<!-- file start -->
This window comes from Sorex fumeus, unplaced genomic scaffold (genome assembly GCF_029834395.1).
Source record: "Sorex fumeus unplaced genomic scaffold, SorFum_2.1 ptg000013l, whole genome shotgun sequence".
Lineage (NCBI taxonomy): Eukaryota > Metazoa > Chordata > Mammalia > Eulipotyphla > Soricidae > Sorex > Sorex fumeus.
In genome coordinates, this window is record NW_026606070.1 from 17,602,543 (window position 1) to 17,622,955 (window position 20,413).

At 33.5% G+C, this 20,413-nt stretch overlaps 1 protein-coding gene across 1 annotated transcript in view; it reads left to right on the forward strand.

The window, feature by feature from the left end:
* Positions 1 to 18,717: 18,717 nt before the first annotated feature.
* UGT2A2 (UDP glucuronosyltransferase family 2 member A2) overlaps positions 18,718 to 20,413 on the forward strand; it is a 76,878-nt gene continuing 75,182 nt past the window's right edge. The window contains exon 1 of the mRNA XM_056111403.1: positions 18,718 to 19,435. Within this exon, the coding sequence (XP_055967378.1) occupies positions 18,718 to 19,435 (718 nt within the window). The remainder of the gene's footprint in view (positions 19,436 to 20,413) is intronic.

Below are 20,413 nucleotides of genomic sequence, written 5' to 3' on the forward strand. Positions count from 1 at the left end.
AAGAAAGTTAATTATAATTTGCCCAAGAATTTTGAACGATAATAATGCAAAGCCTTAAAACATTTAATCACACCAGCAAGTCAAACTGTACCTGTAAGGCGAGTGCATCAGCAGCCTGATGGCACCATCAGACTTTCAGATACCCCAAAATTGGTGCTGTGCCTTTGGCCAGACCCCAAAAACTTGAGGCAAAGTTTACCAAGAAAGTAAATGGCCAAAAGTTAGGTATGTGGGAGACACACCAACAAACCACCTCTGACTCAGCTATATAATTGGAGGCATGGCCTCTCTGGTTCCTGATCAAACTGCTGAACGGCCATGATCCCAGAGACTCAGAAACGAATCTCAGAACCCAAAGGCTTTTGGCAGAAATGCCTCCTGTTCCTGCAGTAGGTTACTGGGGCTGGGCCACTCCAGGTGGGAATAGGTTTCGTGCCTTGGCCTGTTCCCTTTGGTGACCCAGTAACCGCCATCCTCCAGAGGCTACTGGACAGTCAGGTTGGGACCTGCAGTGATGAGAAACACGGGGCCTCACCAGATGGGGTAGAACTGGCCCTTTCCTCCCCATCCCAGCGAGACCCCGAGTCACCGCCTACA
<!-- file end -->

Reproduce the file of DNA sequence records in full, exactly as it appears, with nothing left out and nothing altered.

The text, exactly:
This window comes from Sorex fumeus, unplaced genomic scaffold (genome assembly GCF_029834395.1).
Source record: "Sorex fumeus unplaced genomic scaffold, SorFum_2.1 ptg000013l, whole genome shotgun sequence".
Lineage (NCBI taxonomy): Eukaryota > Metazoa > Chordata > Mammalia > Eulipotyphla > Soricidae > Sorex > Sorex fumeus.
In genome coordinates, this window is record NW_026606070.1 from 17,602,543 (window position 1) to 17,622,955 (window position 20,413).

At 33.5% G+C, this 20,413-nt stretch overlaps 1 protein-coding gene across 1 annotated transcript in view; it reads left to right on the forward strand.

The window, feature by feature from the left end:
* Positions 1 to 18,717: 18,717 nt before the first annotated feature.
* UGT2A2 (UDP glucuronosyltransferase family 2 member A2) overlaps positions 18,718 to 20,413 on the forward strand; it is a 76,878-nt gene continuing 75,182 nt past the window's right edge. The window contains exon 1 of the mRNA XM_056111403.1: positions 18,718 to 19,435. Within this exon, the coding sequence (XP_055967378.1) occupies positions 18,718 to 19,435 (718 nt within the window). The remainder of the gene's footprint in view (positions 19,436 to 20,413) is intronic.

Below are 20,413 nucleotides of genomic sequence, written 5' to 3' on the forward strand. Positions count from 1 at the left end.
AAGAAAGTTAATTATAATTTGCCCAAGAATTTTGAACGATAATAATGCAAAGCCTTAAAACATTTAATCACACCAGCAAGTCAAACTGTACCTGTAAGGCGAGTGCATCAGCAGCCTGATGGCACCATCAGACTTTCAGATACCCCAAAATTGGTGCTGTGCCTTTGGCCAGACCCCAAAAACTTGAGGCAAAGTTTACCAAGAAAGTAAATGGCCAAAAGTTAGGTATGTGGGAGACACACCAACAAACCACCTCTGACTCAGCTATATAATTGGAGGCATGGCCTCTCTGGTTCCTGATCAAACTGCTGAACGGCCATGATCCCAGAGACTCAGAAACGAATCTCAGAACCCAAAGGCTTTTGGCAGAAATGCCTCCTGTTCCTGCAGTAGGTTACTGGGGCTGGGCCACTCCAGGTGGGAATAGGTTTCGTGCCTTGGCCTGTTCCCTTTGGTGACCCAGTAACCGCCATCCTCCAGAGGCTACTGGACAGTCAGGTTGGGACCTGCAGTGATGAGAAACACGGGGCCTCACCAGATGGGGTAGAACTGGCCCTTTCCTCCCCATCCCAGCGAGACCCCGAGTCACCGCCTACA